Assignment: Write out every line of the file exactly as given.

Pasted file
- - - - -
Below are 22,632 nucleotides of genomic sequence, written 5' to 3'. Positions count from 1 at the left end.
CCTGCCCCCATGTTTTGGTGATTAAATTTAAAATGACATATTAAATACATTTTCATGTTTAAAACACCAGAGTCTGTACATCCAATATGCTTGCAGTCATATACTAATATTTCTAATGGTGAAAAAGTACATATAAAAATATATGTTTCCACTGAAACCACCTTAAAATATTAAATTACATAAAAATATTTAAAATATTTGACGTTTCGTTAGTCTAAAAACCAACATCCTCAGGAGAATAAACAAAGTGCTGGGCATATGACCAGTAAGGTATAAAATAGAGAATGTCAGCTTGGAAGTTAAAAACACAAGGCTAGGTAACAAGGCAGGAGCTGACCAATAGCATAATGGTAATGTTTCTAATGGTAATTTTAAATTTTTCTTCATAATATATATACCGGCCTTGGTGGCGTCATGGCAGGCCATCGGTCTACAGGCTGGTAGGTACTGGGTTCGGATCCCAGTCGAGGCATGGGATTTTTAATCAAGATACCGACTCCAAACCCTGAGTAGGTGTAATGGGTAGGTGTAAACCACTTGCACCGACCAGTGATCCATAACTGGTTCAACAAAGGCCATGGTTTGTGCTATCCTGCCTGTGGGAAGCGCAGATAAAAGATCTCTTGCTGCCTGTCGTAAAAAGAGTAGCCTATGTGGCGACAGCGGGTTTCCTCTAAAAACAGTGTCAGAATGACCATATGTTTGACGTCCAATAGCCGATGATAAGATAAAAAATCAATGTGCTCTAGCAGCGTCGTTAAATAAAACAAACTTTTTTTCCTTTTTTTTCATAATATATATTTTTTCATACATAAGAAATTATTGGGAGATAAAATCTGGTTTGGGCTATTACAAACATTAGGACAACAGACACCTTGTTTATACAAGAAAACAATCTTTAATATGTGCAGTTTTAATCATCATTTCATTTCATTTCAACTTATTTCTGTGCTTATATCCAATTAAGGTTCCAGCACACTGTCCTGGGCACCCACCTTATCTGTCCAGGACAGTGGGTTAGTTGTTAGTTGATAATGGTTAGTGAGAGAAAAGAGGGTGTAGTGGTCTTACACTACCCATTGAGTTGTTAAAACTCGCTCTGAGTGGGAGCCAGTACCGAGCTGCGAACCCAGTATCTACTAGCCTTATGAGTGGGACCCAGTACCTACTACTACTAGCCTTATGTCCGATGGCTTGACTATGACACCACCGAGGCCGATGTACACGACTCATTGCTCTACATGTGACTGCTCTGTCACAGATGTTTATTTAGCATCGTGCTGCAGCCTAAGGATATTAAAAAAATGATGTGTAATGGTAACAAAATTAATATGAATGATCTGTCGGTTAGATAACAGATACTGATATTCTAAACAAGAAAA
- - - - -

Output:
Below are 22,632 nucleotides of genomic sequence, written 5' to 3'. Positions count from 1 at the left end.
CCTGCCCCCATGTTTTGGTGATTAAATTTAAAATGACATATTAAATACATTTTCATGTTTAAAACACCAGAGTCTGTACATCCAATATGCTTGCAGTCATATACTAATATTTCTAATGGTGAAAAAGTACATATAAAAATATATGTTTCCACTGAAACCACCTTAAAATATTAAATTACATAAAAATATTTAAAATATTTGACGTTTCGTTAGTCTAAAAACCAACATCCTCAGGAGAATAAACAAAGTGCTGGGCATATGACCAGTAAGGTATAAAATAGAGAATGTCAGCTTGGAAGTTAAAAACACAAGGCTAGGTAACAAGGCAGGAGCTGACCAATAGCATAATGGTAATGTTTCTAATGGTAATTTTAAATTTTTCTTCATAATATATATACCGGCCTTGGTGGCGTCATGGCAGGCCATCGGTCTACAGGCTGGTAGGTACTGGGTTCGGATCCCAGTCGAGGCATGGGATTTTTAATCAAGATACCGACTCCAAACCCTGAGTAGGTGTAATGGGTAGGTGTAAACCACTTGCACCGACCAGTGATCCATAACTGGTTCAACAAAGGCCATGGTTTGTGCTATCCTGCCTGTGGGAAGCGCAGATAAAAGATCTCTTGCTGCCTGTCGTAAAAAGAGTAGCCTATGTGGCGACAGCGGGTTTCCTCTAAAAACAGTGTCAGAATGACCATATGTTTGACGTCCAATAGCCGATGATAAGATAAAAAATCAATGTGCTCTAGCAGCGTCGTTAAATAAAACAAACTTTTTTTCCTTTTTTTTCATAATATATATTTTTTCATACATAAGAAATTATTGGGAGATAAAATCTGGTTTGGGCTATTACAAACATTAGGACAACAGACACCTTGTTTATACAAGAAAACAATCTTTAATATGTGCAGTTTTAATCATCATTTCATTTCATTTCAACTTATTTCTGTGCTTATATCCAATTAAGGTTCCAGCACACTGTCCTGGGCACCCACCTTATCTGTCCAGGACAGTGGGTTAGTTGTTAGTTGATAATGGTTAGTGAGAGAAAAGAGGGTGTAGTGGTCTTACACTACCCATTGAGTTGTTAAAACTCGCTCTGAGTGGGAGCCAGTACCGAGCTGCGAACCCAGTATCTACTAGCCTTATGAGTGGGACCCAGTACCTACTACTACTAGCCTTATGTCCGATGGCTTGACTATGACACCACCGAGGCCGATGTACACGACTCATTGCTCTACATGTGACTGCTCTGTCACAGATGTTTATTTAGCATCGTGCTGCAGCCTAAGGATATTAAAAAAATGATGTGTAATGGTAACAAAATTAATATGAATGATCTGTCGGTTAGATAACAGATACTGATATTCTAAACAAGAAAA